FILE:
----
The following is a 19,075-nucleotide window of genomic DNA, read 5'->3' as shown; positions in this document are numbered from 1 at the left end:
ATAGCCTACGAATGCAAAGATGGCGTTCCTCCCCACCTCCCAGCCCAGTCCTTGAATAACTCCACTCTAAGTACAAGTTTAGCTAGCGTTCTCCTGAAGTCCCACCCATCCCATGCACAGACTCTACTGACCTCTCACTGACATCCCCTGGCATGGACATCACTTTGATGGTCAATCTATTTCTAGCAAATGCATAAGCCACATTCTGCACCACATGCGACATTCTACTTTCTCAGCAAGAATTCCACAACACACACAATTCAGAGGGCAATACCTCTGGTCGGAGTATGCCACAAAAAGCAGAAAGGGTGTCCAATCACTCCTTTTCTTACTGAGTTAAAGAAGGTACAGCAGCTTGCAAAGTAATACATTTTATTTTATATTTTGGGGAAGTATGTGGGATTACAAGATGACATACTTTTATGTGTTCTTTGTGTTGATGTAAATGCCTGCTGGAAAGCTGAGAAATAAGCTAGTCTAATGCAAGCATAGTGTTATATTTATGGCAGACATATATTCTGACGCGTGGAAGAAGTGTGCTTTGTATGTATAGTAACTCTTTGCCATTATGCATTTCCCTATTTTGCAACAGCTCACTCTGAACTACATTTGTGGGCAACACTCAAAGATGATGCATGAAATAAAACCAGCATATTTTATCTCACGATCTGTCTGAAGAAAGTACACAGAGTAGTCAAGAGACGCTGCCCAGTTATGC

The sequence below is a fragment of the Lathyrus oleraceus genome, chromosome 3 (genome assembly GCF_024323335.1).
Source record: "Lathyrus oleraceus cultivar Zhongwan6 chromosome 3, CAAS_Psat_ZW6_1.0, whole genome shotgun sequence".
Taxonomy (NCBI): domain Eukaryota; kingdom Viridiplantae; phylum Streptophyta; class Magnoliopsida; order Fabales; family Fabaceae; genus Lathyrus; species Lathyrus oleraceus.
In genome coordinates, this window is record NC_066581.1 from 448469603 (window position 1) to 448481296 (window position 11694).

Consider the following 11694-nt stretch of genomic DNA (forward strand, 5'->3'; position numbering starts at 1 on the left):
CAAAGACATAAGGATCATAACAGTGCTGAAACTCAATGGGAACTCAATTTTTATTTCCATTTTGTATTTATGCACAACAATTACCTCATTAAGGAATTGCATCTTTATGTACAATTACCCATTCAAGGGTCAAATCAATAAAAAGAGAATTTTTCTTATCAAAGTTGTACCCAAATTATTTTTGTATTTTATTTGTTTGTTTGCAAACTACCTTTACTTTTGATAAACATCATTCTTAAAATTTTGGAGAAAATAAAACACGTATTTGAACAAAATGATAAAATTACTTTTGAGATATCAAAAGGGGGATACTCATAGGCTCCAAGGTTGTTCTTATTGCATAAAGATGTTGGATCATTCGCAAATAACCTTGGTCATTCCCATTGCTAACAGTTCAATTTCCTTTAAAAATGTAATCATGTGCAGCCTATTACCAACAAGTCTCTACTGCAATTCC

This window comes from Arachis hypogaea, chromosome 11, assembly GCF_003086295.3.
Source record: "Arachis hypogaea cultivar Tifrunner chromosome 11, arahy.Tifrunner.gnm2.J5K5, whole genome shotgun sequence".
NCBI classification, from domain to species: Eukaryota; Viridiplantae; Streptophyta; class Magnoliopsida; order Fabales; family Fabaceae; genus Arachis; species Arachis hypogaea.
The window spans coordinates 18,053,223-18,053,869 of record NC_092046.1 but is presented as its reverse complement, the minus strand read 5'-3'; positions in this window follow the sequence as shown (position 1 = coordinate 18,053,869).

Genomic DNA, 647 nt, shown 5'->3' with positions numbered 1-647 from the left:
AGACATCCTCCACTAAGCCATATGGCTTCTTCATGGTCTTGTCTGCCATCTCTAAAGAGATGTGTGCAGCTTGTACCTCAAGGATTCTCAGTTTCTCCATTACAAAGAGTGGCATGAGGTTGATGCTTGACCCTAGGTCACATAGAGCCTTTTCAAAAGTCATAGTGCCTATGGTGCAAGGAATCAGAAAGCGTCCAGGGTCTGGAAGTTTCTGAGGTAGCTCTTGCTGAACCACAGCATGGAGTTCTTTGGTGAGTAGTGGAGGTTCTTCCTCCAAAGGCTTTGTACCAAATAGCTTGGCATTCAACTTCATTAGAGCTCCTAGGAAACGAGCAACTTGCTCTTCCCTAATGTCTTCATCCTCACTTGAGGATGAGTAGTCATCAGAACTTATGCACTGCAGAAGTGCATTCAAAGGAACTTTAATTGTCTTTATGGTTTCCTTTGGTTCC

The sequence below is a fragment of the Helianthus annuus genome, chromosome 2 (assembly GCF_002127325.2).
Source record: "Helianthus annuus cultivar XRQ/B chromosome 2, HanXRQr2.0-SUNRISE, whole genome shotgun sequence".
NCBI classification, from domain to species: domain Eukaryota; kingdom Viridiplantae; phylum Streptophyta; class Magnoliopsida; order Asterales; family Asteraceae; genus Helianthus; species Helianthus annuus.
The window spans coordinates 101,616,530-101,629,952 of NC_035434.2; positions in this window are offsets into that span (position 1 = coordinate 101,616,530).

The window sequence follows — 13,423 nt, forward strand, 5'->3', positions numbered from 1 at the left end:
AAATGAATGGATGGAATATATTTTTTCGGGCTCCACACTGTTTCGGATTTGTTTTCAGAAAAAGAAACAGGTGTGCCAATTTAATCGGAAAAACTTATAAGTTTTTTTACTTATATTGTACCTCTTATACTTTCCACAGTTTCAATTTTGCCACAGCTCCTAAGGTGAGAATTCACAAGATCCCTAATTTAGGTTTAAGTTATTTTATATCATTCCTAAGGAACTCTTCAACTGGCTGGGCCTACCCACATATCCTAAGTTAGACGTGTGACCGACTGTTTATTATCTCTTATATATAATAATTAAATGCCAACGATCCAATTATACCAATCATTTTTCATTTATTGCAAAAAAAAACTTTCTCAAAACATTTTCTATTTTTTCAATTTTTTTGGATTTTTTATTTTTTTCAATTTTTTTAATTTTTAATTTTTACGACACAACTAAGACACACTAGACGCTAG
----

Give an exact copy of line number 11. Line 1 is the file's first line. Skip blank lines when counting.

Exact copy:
NCBI classification, from domain to species: Eukaryota; Viridiplantae; Streptophyta; class Magnoliopsida; order Fabales; family Fabaceae; genus Arachis; species Arachis hypogaea.